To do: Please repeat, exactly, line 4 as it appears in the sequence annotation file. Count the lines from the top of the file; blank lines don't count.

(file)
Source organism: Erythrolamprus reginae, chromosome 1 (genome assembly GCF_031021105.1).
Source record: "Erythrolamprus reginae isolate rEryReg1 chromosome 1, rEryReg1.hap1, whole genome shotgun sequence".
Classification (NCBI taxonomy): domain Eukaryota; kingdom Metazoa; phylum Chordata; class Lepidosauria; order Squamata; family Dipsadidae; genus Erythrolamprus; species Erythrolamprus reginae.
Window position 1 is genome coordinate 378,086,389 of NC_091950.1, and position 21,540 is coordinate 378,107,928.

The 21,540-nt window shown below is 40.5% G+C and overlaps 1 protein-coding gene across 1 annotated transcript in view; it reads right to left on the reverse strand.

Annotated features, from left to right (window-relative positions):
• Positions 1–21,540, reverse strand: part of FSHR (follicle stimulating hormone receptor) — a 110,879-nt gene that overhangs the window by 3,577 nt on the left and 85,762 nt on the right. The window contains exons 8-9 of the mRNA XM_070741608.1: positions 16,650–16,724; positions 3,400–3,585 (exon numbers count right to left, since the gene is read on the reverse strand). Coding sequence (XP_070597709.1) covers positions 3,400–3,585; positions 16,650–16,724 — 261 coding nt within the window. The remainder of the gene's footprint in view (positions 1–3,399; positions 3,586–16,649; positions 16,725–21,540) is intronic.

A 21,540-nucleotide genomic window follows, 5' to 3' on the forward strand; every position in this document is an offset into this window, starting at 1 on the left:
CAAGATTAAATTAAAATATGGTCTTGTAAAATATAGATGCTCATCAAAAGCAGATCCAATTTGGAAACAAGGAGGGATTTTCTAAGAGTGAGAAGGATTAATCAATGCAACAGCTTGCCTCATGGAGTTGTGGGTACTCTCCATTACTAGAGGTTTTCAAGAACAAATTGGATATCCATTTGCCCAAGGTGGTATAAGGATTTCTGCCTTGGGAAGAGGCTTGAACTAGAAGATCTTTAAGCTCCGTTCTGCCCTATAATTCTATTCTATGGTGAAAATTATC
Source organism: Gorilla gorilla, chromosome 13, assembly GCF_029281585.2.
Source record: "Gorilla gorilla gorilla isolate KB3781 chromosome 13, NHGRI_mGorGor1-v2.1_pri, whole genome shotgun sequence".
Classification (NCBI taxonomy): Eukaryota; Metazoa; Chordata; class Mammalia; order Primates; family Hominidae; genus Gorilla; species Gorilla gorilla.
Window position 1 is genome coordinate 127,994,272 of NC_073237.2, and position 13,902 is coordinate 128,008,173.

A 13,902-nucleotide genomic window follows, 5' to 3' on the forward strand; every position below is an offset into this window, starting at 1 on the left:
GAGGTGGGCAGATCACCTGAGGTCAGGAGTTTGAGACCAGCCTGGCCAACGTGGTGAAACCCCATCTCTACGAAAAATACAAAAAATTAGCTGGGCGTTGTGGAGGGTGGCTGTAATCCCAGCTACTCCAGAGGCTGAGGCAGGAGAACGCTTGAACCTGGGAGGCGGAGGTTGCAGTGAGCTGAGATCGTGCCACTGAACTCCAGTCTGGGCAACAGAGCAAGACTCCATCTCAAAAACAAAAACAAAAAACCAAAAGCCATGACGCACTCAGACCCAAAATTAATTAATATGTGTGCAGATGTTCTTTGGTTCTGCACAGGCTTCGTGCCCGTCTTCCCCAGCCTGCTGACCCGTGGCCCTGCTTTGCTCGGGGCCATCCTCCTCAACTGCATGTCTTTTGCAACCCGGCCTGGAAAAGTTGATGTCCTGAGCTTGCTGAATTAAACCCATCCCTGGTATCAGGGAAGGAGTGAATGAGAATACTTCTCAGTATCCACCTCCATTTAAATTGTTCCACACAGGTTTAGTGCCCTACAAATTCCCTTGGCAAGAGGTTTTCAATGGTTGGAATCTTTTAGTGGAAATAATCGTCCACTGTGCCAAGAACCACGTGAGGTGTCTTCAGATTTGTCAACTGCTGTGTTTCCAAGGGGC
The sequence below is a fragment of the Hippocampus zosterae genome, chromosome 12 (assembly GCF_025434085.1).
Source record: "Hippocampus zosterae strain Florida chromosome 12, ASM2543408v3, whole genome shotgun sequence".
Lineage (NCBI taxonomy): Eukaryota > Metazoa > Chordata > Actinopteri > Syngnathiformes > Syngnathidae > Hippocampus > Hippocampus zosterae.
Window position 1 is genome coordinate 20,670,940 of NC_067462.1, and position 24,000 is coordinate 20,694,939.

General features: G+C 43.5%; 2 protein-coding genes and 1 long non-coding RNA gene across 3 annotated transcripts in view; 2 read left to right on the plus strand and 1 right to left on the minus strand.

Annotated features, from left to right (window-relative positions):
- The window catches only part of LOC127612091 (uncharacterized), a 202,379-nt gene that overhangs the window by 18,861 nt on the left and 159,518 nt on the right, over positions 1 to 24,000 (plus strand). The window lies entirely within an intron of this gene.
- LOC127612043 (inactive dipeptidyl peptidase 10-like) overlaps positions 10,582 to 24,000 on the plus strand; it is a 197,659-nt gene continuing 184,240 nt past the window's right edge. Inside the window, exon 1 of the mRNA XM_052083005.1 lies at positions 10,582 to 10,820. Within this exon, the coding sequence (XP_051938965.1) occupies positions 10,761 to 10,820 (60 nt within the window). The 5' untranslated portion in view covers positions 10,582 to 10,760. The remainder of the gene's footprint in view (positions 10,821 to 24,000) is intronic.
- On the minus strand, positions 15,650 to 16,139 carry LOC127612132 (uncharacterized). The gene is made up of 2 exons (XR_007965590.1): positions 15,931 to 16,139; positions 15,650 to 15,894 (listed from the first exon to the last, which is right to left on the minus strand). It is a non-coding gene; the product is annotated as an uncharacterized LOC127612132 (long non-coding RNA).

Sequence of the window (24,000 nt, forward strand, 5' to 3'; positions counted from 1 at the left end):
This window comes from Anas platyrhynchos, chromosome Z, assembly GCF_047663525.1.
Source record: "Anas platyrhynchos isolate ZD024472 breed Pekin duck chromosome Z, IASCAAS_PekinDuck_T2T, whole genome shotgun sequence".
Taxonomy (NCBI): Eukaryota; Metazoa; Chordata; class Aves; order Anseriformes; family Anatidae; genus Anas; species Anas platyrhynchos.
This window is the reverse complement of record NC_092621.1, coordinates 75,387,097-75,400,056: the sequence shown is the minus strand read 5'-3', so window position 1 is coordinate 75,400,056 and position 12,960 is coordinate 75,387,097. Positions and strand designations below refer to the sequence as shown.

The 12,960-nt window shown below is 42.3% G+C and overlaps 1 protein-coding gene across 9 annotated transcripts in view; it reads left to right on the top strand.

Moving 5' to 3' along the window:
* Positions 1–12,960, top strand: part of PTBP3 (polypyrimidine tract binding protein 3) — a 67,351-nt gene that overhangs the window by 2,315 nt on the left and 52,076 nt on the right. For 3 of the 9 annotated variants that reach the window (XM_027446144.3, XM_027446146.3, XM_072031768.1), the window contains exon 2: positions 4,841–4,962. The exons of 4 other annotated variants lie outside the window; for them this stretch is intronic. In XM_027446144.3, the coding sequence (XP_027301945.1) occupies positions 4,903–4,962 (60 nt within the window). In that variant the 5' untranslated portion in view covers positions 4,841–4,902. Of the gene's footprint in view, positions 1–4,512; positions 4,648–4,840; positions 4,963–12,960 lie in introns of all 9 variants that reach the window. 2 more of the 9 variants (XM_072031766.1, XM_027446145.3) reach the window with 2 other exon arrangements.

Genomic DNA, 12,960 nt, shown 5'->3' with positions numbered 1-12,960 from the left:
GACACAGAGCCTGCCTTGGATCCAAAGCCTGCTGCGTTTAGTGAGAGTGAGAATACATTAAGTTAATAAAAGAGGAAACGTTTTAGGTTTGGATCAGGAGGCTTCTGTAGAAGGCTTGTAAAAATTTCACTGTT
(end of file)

Window position 1 is genome coordinate 378,086,389 of NC_091950.1, and position 21,540 is coordinate 378,107,928.